DWH Technical Topic: Drive Surprise

By Clarence Klassen, P. Eng.

After decades in the business, I still get surprised by differences in drives. Here are a few:

Speed reference does not match the speed feedback. The speed setpoint was scaled by the maximum speed, and the feedback remained unchanged and had to be scaled in the PLC.

The drive will not run if the speed setpoint is greater than its maximum speed. I expected the drive would run at the maximum speed in this circumstance.

Autotune provides so many choices. Rotating, non-rotating, inertia. What do these choices all mean? In most cases, the manual does not help, and the vendor must be contacted.

I ran into one drive whose speed regulator could not be modified manually. We were stuck with the results of auto-tune. This provided a very satisfactory response, but I was looking to push it a bit harder for more bandwidth.

Another drive could not be left in a stall condition for more than 20 secs without faulting. This is very limiting for winder drives. When it comes to establishing tension, I like to "set and forget."

One drive does not tune the speed loop. Surprisingly the speed regulator response proved to be superior to most other drives.

You would think I had seen it all, but I am constantly amazed at how many parameters will limit the speed to 60 Hz. When the need to overspeed a motor crops up, there is one speed-limiting parameter after another until the last one is moved out of the way.

Have you ever seen a 500- or 700-page user manual that does not include a block diagram of the drive functions? I have. More than once. And more than once this year! Usually, the words are translated into our second language with varying degrees of comprehension. Please give us block diagrams. If the drive has 1,000 parameters and the manual has 700 pages, the block diagram should be at least 20 pages long. The secret is out. Someone in the product-design department has block diagrams.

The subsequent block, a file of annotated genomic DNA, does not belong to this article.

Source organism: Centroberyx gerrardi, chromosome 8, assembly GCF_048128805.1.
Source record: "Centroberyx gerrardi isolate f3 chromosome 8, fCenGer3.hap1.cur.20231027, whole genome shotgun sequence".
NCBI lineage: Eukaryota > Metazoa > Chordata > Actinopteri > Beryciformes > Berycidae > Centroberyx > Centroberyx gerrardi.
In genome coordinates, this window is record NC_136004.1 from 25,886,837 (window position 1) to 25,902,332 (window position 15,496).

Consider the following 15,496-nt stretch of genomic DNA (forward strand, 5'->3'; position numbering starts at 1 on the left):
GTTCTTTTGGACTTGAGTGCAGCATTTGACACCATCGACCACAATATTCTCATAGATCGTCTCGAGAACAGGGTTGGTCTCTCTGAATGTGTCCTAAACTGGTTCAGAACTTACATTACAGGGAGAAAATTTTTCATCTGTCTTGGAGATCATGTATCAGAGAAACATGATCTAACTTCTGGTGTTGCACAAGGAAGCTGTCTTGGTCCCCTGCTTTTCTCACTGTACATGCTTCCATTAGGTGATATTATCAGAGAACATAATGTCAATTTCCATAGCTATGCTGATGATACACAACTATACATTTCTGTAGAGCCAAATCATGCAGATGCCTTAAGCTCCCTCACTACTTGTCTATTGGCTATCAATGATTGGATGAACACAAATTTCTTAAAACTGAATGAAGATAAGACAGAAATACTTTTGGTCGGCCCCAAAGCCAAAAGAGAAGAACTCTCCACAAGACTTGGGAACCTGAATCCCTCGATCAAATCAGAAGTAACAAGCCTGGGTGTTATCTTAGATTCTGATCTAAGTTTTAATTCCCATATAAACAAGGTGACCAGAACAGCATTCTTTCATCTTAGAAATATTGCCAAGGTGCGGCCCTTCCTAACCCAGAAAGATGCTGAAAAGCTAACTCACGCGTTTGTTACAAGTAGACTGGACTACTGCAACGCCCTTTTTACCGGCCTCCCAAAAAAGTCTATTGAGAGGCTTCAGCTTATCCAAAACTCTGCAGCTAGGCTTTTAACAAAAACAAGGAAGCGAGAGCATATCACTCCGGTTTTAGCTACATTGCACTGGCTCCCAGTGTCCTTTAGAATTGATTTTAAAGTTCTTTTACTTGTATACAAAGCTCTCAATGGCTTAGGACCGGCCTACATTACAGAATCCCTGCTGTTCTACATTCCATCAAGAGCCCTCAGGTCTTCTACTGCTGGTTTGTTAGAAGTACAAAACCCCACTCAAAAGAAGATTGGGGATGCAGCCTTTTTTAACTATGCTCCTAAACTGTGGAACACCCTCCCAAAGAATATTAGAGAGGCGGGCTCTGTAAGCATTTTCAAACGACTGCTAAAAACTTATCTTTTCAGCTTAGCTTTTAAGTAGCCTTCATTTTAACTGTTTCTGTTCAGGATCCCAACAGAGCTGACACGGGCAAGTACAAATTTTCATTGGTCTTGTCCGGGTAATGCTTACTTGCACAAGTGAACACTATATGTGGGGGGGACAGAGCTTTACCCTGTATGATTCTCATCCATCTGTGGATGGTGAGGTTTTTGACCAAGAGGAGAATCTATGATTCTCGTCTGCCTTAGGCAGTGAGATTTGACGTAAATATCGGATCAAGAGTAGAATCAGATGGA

Connect an encoder incorrectly. Anything may happen with an unfamiliar drive. We may get an understandable fault message. We may get a drive that runs at any incorrect speed it wants to. The drive may accelerate to infinity and beyond. In either direction. Please!

Drive status bits may be intermittent. We need to know a drive is ready to start, has started, is faulted, is stopping.

A motor can provide either torque or speed. It should be easy to switch between speed and torque. By easy, I mean a one-bit change or a one-reference change. This should be built into the basic or medium communication protocols. It should not require custom linking of parameters and hours spent with the user manual.

I recently ran into a drive that had trouble with forward and reverse. The speed reference was always a positive number with a direction bit. The speed and torque feedback were always positive numbers with a polarity bit. The polarity bit was not synchronized with the speed value.

Attention drive sales reps: Please provide solutions to these surprises, and you will have a technical advantage in winning your next order in the web-handling industry.